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Deep Impact Reviews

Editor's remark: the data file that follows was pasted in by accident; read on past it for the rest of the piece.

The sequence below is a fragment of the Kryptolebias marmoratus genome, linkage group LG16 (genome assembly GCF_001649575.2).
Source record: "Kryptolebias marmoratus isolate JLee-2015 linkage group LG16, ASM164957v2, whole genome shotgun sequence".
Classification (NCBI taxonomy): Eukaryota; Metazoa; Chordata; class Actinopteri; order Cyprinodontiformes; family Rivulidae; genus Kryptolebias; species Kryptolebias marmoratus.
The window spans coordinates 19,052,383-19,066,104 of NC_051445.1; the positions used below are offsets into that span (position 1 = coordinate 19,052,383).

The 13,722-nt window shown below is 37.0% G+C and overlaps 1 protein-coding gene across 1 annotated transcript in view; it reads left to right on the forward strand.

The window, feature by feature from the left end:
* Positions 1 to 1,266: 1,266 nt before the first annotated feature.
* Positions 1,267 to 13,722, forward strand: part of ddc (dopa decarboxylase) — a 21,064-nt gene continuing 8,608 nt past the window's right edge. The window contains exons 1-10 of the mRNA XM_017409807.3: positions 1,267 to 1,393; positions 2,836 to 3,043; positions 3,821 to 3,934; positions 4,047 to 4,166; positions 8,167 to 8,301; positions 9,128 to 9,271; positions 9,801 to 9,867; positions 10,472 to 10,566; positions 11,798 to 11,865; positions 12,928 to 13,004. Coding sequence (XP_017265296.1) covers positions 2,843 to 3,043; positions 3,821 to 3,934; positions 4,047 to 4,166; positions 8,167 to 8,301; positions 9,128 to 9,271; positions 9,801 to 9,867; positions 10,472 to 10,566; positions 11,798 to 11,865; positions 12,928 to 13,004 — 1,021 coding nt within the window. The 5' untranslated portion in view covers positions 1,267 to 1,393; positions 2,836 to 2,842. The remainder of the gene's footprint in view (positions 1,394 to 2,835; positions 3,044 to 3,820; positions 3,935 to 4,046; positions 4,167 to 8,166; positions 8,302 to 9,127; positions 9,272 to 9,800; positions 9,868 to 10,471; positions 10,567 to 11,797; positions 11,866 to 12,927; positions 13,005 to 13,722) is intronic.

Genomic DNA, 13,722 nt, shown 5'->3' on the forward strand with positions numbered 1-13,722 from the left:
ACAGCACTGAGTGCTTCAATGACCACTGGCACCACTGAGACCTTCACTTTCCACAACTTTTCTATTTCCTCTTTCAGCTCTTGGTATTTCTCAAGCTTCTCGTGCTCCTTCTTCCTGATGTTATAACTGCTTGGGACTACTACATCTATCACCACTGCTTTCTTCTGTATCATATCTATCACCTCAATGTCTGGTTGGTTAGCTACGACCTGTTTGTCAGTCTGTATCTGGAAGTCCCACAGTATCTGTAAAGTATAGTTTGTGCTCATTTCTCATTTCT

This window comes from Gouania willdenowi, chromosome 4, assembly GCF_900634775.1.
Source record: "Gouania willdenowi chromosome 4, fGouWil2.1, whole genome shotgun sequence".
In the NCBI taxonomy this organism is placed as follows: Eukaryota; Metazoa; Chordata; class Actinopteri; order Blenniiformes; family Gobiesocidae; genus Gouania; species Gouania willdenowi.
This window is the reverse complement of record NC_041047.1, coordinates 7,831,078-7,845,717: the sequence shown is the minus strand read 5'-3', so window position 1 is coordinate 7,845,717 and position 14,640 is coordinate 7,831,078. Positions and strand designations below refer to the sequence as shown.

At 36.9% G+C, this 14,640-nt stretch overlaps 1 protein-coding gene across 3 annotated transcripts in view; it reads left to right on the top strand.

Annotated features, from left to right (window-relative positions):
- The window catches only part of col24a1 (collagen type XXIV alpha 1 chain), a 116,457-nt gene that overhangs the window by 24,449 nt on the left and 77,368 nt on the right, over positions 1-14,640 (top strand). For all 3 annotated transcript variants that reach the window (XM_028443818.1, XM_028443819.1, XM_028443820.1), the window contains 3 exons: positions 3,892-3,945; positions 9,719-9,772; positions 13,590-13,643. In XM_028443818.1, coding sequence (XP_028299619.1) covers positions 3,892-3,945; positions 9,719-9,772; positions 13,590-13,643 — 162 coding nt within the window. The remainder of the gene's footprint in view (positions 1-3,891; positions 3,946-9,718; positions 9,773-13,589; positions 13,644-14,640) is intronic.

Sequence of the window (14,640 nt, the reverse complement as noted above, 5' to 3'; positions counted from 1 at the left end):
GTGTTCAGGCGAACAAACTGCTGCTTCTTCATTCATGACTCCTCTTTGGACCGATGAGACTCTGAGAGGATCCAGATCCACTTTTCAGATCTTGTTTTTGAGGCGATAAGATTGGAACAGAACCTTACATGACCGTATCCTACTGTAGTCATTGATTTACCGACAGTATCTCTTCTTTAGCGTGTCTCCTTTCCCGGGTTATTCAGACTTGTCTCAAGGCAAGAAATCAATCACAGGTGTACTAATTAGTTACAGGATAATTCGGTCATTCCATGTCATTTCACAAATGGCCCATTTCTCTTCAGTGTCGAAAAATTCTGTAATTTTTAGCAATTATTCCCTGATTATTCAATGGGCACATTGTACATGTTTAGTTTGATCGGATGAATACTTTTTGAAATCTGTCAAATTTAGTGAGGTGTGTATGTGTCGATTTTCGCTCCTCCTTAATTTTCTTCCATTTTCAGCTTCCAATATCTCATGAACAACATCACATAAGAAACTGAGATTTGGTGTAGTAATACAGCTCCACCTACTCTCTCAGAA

This first of two summer blockbusters pitting Earth against a celestial wrecking ball is a three-hankie weeper in disaster-movie drag, and its tear-jerking bull's-eyes are separated by long stretches of tedium. Rising young reporter Jenny Lerner (Tea Leoni) goes looking for a White House sex scandal and finds instead that the government has been sitting on the information that there's a massive comet on a collision course with Earth. Jenny's career skyrockets as her relationship with her parents crumbles: Her father (Maximilian Schell) has just married a woman half his age, while her mother (Vanessa Redgrave) hides despair beneath a brittle facade of gaiety. A team headed up by aging astronaut Spurgen Tanner (Robert Duvall) is dispatched to nuke the comet, but when the portentously named Messiah mission fails, the President (Morgan Freeman) declares martial law and initiates the "Ark" lottery, which will decide who will live (in a DR. STRANGELOVE-esque underground cave complex) and who will die. It's a nice change of pace that the focus here is the human impact of impending mass destruction, rather than the testosterone-drenched mechanics of kicking wayward comet tail. But most of the individuals singled out for their own storylines aren't terrifically interesting. By far the dullest are adolescent astronomer Leo (Elijah Wood) and his gal Sarah (Leelee Sobieski), whose puppy love is put to the ultimate test when his family is chosen and hers isn't. Leoni has TV-babe looks but none of the breezy authority that makes successful on-air personalities, and whenever she has a scene with Redgrave you can only wonder how a woman so vibrant and multifaceted produced such a shallow daughter. As to the Messiah crew, it's a good thing they're cast with an eye to ethnic and gender diversity because otherwise you wouldn't be able to tell them apart. DEEP IMPACT was followed into theaters by Michael Bay's ARMAGEDDON, in which space roughnecks save the world from falling debris.